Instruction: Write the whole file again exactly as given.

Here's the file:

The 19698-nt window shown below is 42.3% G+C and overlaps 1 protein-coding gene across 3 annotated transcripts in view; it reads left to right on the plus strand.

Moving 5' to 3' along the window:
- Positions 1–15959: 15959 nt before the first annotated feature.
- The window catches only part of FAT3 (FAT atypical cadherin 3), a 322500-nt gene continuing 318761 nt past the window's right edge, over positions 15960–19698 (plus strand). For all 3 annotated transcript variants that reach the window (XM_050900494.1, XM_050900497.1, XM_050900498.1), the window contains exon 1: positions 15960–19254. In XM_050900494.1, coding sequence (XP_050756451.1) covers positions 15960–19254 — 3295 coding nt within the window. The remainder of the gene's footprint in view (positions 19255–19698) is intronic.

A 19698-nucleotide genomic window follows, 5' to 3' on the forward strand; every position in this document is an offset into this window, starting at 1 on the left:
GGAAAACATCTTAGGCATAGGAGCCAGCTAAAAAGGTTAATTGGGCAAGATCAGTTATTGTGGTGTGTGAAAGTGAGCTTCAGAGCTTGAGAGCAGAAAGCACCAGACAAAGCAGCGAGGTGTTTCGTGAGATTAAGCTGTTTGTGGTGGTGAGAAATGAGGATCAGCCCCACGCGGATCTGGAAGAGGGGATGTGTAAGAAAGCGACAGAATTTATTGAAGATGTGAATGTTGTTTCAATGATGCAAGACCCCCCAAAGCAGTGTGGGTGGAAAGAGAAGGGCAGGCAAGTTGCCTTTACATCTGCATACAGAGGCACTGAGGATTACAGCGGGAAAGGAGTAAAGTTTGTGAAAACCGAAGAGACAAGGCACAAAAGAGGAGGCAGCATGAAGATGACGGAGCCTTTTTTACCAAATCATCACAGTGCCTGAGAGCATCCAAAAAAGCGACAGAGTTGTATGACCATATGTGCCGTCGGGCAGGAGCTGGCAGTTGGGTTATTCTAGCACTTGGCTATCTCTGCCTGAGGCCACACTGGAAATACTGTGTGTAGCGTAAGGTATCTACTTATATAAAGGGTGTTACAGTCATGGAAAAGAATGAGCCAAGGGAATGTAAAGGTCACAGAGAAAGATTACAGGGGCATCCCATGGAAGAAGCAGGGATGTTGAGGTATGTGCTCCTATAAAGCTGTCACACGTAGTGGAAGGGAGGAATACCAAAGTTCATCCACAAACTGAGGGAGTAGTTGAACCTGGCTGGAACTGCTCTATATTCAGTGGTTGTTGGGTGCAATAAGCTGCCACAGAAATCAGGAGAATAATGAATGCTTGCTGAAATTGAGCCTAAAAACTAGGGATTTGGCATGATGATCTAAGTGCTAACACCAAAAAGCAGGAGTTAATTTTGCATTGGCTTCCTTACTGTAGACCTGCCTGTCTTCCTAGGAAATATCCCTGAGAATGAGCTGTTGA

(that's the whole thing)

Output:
The 19698-nt window shown below is 42.3% G+C and overlaps 1 protein-coding gene across 3 annotated transcripts in view; it reads left to right on the plus strand.

Moving 5' to 3' along the window:
- Positions 1–15959: 15959 nt before the first annotated feature.
- The window catches only part of FAT3 (FAT atypical cadherin 3), a 322500-nt gene continuing 318761 nt past the window's right edge, over positions 15960–19698 (plus strand). For all 3 annotated transcript variants that reach the window (XM_050900494.1, XM_050900497.1, XM_050900498.1), the window contains exon 1: positions 15960–19254. In XM_050900494.1, coding sequence (XP_050756451.1) covers positions 15960–19254 — 3295 coding nt within the window. The remainder of the gene's footprint in view (positions 19255–19698) is intronic.

A 19698-nucleotide genomic window follows, 5' to 3' on the forward strand; every position in this document is an offset into this window, starting at 1 on the left:
GGAAAACATCTTAGGCATAGGAGCCAGCTAAAAAGGTTAATTGGGCAAGATCAGTTATTGTGGTGTGTGAAAGTGAGCTTCAGAGCTTGAGAGCAGAAAGCACCAGACAAAGCAGCGAGGTGTTTCGTGAGATTAAGCTGTTTGTGGTGGTGAGAAATGAGGATCAGCCCCACGCGGATCTGGAAGAGGGGATGTGTAAGAAAGCGACAGAATTTATTGAAGATGTGAATGTTGTTTCAATGATGCAAGACCCCCCAAAGCAGTGTGGGTGGAAAGAGAAGGGCAGGCAAGTTGCCTTTACATCTGCATACAGAGGCACTGAGGATTACAGCGGGAAAGGAGTAAAGTTTGTGAAAACCGAAGAGACAAGGCACAAAAGAGGAGGCAGCATGAAGATGACGGAGCCTTTTTTACCAAATCATCACAGTGCCTGAGAGCATCCAAAAAAGCGACAGAGTTGTATGACCATATGTGCCGTCGGGCAGGAGCTGGCAGTTGGGTTATTCTAGCACTTGGCTATCTCTGCCTGAGGCCACACTGGAAATACTGTGTGTAGCGTAAGGTATCTACTTATATAAAGGGTGTTACAGTCATGGAAAAGAATGAGCCAAGGGAATGTAAAGGTCACAGAGAAAGATTACAGGGGCATCCCATGGAAGAAGCAGGGATGTTGAGGTATGTGCTCCTATAAAGCTGTCACACGTAGTGGAAGGGAGGAATACCAAAGTTCATCCACAAACTGAGGGAGTAGTTGAACCTGGCTGGAACTGCTCTATATTCAGTGGTTGTTGGGTGCAATAAGCTGCCACAGAAATCAGGAGAATAATGAATGCTTGCTGAAATTGAGCCTAAAAACTAGGGATTTGGCATGATGATCTAAGTGCTAACACCAAAAAGCAGGAGTTAATTTTGCATTGGCTTCCTTACTGTAGACCTGCCTGTCTTCCTAGGAAATATCCCTGAGAATGAGCTGTTGA